"Not a single witness testified that the president himself said that there was any connection between any investigations and security assistance, a presidential meeting or anything else," deputy White House counsel Michael Purpura told the Senate on Saturday.
Bolton's reported claim also adds a significant data point to what Democrats say is an "overwhelming" body of evidence against the president.
Trump, for his part, denied he ever told Bolton he would withhold Ukraine's aid until Zelensky gave in to his demands.
"I NEVER told John Bolton that the aid to Ukraine was tied to investigations into Democrats, including the Bidens," the president tweeted. "in fact, he never complained about this at the time of his very public termination. If John Bolton said this, it was only to sell a book."
But it may not be so easy for Trump to write Bolton off.
Not only was he a high-profile figure in Trump's inner circle, but the former national security adviser was also a meticulous note-taker. Bolton is known to create detailed documents of significant meetings and interactions known as contemporaneous memos and such notes are considered admissible evidence in a court of law.
It's not known yet whether enough Republicans will budge on whether to call witnesses in Trump's trial in light of The Times' reporting. But it's clear that at the very least, this throws the Senate proceedings into uncharted territory.
"The odds of deposition for new witnesses is certainly rising dramatically," one senior GOP official told The Washington Post after The Times' story broke.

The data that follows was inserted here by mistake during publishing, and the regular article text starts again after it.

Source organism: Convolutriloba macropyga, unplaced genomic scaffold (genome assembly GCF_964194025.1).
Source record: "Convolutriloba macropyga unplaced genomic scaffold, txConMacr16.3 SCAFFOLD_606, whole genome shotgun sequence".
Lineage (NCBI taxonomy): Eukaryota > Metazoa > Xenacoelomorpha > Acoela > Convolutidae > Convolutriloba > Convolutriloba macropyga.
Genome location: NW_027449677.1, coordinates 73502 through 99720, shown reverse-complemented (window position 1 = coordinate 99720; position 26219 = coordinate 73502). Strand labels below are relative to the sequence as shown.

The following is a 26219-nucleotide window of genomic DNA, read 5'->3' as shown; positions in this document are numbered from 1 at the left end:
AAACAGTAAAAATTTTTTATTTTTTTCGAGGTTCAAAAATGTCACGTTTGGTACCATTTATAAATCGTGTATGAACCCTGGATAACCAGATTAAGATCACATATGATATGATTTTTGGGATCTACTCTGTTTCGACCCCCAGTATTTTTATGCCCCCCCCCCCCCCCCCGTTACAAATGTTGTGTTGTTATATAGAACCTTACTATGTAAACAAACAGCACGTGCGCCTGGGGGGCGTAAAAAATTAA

George Conway, a high-profile conservative lawyer married to White House counselor Kellyanne Conway, also wrote in a Post op-ed that while it was already clear that Trump engaged in a quid pro quo with Ukraine confirmed in testimony from Gordon Sondland, the US's ambassador to the EU Bolton's testimony on the matter "would make that devastating conclusion inescapable, even to Republican senators who have striven mightily to blind themselves to the obvious."
"From Trump on down, they all know how damning Bolton's testimony would be to Trump's defense," Conway, who has frequently been publicly critical of the president, added. "If Bolton testifies to what's in his manuscript, these arguments, weak as they are, will collapse. The words will come from Trump's mouth, because Bolton will have put them there. The direct witness whose absence Trump's lawyers trumpeted will have appeared."